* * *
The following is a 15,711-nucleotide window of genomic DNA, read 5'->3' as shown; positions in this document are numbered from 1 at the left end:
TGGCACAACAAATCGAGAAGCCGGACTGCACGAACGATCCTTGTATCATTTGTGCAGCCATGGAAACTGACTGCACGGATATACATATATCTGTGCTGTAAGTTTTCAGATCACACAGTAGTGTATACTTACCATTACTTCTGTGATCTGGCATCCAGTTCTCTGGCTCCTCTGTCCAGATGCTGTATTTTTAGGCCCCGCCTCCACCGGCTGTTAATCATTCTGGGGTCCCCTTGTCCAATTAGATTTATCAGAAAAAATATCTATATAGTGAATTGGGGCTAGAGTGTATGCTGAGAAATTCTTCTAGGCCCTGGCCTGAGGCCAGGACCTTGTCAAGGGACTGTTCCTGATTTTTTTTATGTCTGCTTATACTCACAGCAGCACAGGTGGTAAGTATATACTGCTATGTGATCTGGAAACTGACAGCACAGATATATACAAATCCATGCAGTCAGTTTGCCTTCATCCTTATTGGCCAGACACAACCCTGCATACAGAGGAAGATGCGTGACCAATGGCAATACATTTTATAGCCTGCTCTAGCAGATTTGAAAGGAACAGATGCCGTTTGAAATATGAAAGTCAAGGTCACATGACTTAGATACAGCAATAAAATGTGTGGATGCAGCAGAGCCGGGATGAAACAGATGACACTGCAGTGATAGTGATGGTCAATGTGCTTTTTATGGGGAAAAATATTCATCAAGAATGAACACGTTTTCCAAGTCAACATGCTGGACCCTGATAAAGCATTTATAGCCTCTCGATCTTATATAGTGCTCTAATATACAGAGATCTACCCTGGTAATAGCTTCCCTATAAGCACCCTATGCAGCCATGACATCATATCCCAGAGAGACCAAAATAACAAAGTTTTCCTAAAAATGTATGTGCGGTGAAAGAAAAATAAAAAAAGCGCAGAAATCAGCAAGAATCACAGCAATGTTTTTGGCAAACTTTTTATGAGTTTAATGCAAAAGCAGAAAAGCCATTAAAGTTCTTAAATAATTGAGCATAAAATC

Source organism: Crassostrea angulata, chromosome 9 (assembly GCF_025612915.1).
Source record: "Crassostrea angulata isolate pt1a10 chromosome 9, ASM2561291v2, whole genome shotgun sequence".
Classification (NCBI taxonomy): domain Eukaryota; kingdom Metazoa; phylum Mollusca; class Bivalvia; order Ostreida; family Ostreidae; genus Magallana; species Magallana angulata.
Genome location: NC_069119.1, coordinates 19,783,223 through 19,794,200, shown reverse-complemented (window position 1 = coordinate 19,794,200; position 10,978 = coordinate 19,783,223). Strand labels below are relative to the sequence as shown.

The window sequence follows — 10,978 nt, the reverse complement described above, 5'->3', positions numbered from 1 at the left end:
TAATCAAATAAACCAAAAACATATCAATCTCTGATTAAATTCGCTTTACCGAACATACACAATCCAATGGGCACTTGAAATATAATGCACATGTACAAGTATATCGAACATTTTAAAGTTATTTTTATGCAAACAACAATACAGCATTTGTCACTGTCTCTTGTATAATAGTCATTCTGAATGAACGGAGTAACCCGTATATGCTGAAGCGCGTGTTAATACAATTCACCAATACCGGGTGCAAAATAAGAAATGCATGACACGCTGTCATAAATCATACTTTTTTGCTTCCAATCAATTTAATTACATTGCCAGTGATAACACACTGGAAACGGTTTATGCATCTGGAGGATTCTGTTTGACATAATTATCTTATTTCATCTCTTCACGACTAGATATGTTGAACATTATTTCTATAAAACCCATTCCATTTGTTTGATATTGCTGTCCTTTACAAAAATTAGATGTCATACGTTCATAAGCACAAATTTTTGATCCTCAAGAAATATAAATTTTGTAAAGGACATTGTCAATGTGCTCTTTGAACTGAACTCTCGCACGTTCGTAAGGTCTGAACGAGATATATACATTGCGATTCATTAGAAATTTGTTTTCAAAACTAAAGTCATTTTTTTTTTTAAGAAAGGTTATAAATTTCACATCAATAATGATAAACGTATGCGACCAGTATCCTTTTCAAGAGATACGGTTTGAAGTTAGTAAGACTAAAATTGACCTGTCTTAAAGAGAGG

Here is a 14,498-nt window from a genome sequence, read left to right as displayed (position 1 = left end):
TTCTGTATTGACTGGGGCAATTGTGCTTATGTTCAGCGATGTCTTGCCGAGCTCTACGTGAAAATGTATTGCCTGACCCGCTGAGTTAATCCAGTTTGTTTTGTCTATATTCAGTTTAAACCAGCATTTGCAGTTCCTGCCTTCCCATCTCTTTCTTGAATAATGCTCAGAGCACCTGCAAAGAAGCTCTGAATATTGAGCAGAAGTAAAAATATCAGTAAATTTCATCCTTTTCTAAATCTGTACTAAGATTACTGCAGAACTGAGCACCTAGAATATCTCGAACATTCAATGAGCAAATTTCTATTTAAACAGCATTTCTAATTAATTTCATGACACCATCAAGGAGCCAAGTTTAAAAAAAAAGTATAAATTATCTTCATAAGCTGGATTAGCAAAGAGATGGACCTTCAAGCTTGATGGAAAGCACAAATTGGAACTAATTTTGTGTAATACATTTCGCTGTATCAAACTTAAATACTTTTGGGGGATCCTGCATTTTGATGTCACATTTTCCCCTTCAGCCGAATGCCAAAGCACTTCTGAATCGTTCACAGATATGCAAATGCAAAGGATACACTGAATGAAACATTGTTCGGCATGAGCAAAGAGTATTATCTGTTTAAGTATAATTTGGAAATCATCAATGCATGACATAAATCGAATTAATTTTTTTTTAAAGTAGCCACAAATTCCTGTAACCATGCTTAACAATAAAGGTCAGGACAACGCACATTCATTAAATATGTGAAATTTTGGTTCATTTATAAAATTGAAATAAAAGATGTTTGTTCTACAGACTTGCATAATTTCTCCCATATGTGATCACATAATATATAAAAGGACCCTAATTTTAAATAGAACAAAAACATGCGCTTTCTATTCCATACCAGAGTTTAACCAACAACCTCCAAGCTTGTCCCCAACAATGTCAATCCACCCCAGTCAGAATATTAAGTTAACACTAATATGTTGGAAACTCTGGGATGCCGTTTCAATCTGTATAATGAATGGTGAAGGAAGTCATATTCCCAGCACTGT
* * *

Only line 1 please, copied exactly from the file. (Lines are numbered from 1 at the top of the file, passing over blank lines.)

The following is a 15,711-nucleotide window of genomic DNA, read 5'->3' as shown; positions in this document are numbered from 1 at the left end: